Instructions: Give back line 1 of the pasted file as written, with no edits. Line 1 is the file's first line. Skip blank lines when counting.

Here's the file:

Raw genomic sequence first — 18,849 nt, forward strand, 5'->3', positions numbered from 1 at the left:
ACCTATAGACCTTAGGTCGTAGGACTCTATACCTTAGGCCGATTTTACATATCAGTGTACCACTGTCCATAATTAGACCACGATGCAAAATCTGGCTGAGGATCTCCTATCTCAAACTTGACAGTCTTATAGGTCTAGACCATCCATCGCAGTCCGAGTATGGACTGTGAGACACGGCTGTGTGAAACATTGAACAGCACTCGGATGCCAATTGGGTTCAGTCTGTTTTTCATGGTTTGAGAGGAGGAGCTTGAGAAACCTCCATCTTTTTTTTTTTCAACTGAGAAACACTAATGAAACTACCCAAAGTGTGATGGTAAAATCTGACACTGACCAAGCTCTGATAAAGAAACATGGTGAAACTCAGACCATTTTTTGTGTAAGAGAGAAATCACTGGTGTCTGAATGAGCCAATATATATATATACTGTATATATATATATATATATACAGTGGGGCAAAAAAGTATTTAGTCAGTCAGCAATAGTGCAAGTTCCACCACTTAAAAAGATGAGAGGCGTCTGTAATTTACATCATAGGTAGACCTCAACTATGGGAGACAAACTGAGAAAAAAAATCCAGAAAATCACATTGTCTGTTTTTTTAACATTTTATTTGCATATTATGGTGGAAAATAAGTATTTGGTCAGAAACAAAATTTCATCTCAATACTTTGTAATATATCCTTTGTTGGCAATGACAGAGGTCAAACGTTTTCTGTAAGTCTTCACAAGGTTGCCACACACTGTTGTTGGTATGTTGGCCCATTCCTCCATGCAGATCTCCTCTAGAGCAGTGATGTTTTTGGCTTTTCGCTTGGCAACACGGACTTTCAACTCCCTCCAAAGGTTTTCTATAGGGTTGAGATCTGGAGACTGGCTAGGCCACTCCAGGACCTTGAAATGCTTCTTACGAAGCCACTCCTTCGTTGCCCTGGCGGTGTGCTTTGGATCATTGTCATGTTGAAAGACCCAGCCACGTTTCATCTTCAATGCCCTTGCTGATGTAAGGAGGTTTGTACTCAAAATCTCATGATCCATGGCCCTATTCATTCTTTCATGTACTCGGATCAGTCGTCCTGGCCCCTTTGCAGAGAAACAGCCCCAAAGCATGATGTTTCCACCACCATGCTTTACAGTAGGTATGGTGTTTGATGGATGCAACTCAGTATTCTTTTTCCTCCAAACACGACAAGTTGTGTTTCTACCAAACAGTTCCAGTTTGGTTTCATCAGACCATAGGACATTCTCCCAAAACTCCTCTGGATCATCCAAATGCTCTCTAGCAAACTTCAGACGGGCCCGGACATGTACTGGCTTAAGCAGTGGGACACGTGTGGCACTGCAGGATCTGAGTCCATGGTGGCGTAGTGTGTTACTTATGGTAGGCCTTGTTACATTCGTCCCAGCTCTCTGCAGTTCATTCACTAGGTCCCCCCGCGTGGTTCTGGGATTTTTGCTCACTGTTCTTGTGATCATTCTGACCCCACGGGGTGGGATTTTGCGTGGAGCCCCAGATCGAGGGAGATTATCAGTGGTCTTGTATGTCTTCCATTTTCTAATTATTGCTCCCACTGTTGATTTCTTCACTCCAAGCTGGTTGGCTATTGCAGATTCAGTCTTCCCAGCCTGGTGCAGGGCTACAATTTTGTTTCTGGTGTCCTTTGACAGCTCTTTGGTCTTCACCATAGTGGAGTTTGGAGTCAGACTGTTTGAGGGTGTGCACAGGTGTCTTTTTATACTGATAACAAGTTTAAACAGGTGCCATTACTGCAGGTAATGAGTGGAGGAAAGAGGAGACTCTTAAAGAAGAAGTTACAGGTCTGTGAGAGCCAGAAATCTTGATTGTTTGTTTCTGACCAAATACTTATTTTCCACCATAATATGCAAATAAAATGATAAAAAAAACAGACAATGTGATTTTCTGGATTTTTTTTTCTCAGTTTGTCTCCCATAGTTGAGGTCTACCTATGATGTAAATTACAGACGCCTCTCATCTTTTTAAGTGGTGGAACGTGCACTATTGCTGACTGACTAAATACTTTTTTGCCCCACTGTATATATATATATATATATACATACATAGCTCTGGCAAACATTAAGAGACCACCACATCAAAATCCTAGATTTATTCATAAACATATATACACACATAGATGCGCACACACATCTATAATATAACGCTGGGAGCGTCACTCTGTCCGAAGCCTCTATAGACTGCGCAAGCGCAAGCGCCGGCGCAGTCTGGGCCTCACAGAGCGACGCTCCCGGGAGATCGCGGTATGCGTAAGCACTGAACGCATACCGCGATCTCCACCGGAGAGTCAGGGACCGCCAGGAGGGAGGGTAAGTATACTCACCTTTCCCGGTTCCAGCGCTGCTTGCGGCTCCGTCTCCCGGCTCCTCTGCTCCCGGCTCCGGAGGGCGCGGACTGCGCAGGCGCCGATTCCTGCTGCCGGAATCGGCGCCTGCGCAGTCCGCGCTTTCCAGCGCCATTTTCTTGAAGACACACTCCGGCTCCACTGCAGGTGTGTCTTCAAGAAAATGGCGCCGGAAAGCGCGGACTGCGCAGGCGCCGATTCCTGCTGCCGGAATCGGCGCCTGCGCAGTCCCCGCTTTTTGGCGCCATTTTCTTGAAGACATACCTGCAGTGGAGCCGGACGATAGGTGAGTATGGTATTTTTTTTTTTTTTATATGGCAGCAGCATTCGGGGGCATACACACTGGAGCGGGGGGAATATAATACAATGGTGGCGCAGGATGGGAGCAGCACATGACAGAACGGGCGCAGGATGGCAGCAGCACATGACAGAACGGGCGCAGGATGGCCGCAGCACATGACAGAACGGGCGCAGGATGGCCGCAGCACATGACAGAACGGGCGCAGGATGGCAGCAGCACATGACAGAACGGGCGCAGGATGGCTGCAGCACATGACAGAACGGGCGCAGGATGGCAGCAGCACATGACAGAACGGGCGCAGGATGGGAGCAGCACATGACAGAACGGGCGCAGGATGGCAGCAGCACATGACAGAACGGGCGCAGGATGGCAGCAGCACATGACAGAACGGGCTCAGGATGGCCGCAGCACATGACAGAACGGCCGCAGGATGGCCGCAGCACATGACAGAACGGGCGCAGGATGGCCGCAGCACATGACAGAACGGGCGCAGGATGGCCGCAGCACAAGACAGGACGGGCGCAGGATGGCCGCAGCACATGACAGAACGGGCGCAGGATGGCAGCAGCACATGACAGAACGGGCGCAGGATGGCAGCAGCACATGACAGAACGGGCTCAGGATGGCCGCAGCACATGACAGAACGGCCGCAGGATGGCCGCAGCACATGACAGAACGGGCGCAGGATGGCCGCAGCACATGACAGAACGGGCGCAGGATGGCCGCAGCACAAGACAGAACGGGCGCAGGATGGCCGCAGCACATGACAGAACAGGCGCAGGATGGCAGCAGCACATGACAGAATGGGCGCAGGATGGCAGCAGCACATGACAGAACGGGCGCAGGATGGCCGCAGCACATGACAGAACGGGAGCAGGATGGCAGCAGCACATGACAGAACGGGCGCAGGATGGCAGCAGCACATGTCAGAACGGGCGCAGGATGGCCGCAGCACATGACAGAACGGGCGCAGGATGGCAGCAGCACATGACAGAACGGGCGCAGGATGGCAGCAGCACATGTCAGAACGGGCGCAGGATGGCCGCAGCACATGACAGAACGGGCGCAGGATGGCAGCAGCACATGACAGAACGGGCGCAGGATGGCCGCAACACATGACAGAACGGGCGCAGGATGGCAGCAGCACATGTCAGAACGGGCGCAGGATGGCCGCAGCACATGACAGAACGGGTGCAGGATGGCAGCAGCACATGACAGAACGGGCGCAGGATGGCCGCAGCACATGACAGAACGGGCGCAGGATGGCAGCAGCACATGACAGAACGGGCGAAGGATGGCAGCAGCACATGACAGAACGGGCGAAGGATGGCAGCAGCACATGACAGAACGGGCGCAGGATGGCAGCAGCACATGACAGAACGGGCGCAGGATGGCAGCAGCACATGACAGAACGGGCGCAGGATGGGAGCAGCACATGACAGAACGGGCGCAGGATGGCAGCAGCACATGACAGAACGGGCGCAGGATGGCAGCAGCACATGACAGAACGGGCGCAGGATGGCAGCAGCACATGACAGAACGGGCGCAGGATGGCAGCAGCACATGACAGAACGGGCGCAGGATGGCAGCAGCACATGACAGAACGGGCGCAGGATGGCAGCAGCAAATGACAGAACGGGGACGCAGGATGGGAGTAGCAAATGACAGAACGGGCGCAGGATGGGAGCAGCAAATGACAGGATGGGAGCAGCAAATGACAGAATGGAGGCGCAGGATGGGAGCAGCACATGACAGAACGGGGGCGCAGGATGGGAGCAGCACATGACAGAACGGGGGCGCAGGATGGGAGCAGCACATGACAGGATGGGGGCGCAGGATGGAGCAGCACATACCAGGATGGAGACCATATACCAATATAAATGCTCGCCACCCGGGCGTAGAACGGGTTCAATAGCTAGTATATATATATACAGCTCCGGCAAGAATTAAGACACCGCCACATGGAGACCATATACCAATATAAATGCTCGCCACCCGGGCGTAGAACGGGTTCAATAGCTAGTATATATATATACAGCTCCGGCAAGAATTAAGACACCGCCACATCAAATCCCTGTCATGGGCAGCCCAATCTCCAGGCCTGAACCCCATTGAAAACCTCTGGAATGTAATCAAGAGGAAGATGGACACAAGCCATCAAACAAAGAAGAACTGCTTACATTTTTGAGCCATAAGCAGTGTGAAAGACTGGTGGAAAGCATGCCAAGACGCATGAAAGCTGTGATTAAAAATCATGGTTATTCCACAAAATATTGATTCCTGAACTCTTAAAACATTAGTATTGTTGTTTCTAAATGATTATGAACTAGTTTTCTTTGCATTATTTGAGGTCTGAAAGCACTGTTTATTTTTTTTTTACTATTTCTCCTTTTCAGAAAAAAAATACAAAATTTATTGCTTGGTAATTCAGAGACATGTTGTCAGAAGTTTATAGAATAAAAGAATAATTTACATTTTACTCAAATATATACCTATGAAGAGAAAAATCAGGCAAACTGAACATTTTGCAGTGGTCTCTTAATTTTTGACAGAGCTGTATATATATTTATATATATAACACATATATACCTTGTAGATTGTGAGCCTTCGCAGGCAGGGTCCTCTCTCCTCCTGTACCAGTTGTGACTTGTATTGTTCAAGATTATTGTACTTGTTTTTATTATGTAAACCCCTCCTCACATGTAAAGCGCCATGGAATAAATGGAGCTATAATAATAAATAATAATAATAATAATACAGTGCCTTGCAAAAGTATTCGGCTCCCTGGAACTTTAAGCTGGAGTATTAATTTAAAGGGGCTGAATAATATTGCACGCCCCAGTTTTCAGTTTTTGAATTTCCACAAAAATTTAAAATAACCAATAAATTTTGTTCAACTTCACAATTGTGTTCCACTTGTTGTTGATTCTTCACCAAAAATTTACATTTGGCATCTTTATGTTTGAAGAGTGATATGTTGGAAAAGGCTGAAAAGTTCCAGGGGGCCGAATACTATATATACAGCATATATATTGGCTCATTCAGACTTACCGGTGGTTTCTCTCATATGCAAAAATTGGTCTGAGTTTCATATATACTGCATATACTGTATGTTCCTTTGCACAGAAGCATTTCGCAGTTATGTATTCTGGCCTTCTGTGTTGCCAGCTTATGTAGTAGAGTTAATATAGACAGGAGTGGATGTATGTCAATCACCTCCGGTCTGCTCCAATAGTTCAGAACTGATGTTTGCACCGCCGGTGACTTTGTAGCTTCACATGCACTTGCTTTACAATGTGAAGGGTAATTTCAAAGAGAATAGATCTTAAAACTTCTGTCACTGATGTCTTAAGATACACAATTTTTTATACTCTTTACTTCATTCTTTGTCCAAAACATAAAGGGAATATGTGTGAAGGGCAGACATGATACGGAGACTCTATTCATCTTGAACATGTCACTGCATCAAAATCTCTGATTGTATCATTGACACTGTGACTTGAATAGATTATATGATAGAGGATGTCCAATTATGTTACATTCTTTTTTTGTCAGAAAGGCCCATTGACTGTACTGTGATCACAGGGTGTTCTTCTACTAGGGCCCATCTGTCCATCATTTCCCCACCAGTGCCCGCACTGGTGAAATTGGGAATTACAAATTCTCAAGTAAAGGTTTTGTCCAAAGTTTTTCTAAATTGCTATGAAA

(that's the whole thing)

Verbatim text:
Raw genomic sequence first — 18,849 nt, forward strand, 5'->3', positions numbered from 1 at the left: